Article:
Escanaba resident Jim Bruce, left, had his
picture taken with Roy Orbison when the legendary
rock star performed at the Upper Peninsula State
fair in 1964.
By STEVE SEYMOUR
When Roy Orbison stepped on stage at the Upper Peninsula State Fair in Escanaba on Tuesday, Aug. 18, 1964 he was one of the greatest rock stars in the world.
Since he began a string of hits with "Ooby Dooby" in 1956, Orbison had built an immense audience in the United States. By 1963, his success had grown worldwide.
The No. 1 American artist in England, his popularity demanded Orbison make multiple tours of England, Scotland, Ireland, Switzerland, Germany, France, Australia and New Zealand. He toured Britain with the Beatles as his opening act, although they switched places at some shows.
In fact, during a 16-month period beginning in the summer of 1963, Orbison was the only American to have a chart-topping single in Britain, and he did it with both "It's Over" and "Oh, Pretty Woman."
The 28-year-old Orbison grew up in Wink, Texas where his father taught him to play guitar at age six. He performed as leader of The Wink Westerners and had his own radio program. He was enrolled as a geology student at North Texas State College when he met fellow student Pat Boone who was enjoying his first hit record with "Two Hearts." Orbison soon had his dreams set on a career in music.
Orbison signed to Sun Records in Memphis for "Ooby Dooby," but enjoyed a No. 2 hit in 1960 with "Only the Lonely" on the Monument Records label. More hits followed.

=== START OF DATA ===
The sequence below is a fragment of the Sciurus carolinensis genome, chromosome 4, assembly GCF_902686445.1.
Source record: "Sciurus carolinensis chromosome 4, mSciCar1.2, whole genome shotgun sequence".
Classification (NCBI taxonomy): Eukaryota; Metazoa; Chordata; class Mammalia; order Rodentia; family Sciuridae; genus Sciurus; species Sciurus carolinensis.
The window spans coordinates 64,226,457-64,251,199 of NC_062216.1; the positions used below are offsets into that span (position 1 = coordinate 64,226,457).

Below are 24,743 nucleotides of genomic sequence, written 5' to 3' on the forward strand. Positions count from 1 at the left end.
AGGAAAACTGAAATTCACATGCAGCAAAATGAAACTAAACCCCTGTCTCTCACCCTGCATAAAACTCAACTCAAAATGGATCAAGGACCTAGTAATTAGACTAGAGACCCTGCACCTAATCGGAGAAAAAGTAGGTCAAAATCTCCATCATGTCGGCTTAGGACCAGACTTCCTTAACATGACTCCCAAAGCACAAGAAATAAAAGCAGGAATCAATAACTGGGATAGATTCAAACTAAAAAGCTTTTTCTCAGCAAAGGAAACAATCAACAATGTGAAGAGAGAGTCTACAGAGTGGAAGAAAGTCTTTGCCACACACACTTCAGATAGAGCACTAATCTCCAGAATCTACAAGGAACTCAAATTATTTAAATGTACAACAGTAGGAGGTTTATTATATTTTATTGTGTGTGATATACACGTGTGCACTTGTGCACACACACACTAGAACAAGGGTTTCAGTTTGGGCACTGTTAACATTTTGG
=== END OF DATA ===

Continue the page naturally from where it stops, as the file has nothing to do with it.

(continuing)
By the time Orbison's tour bus arrived in the U. P., the singer/guitarist had registered 15 more Top 40 smashes, including "Running Scared," "Crying" and "Dream Baby."
The hit-making Orbison was signed to appear in Escanaba by Ray LaPorte, secretary-manager of the Fair, through the Val Campbell Agency.
LaPorte and the Fair Board used Orbison's photo in advertising to promote the exposition, held each August. "Roy Orbison invites you to the gala opening of the Upper Peninsula State Fair in Escanaba on Tuesday, Aug. 18," read a half-page ad in Gladstone's Delta Reporter newspaper on Aug. 12, 1964.
"Roy will give away to six lucky persons, one of his latest personally autographed hit record albums. Be sure to come and see and hear one of today's most popular songwriters and recording stars," the ad promised potential fair-goers.
In addition, more than 3,000 school safety patrol boys and girls from northern Michigan were expected to see Orbison perform as a reward for their service.
Orbison was scheduled to play performances at 2 p. m. and 8:15 p. m. on the stage in front of the original wooden grandstand which also housed a concession stand, Michigan State Police office, first aid station, and a hospitality area referred to as the Pine Room.
Jim Bruce of Escanaba was a fair employee when Orbison appeared in the city. Then 19-years-old, Bruce was contract manager, but had duties as a bartender in the Pine Room for Orbison and other entertainers appearing at the fair. It was the custom of celebrities to sign the wall before leaving the Pine Room, Bruce recalled.
"I don't remember what Orbison drank, but I thoroughly enjoyed his show," Bruce said.
Bruce also had his picture taken with Orbison, who was wearing his trademark dark glasses. The photo was snapped by the late Robert E. "Bo" Olsen, and also shows various autographs in the background, including that of country singer Ray Price.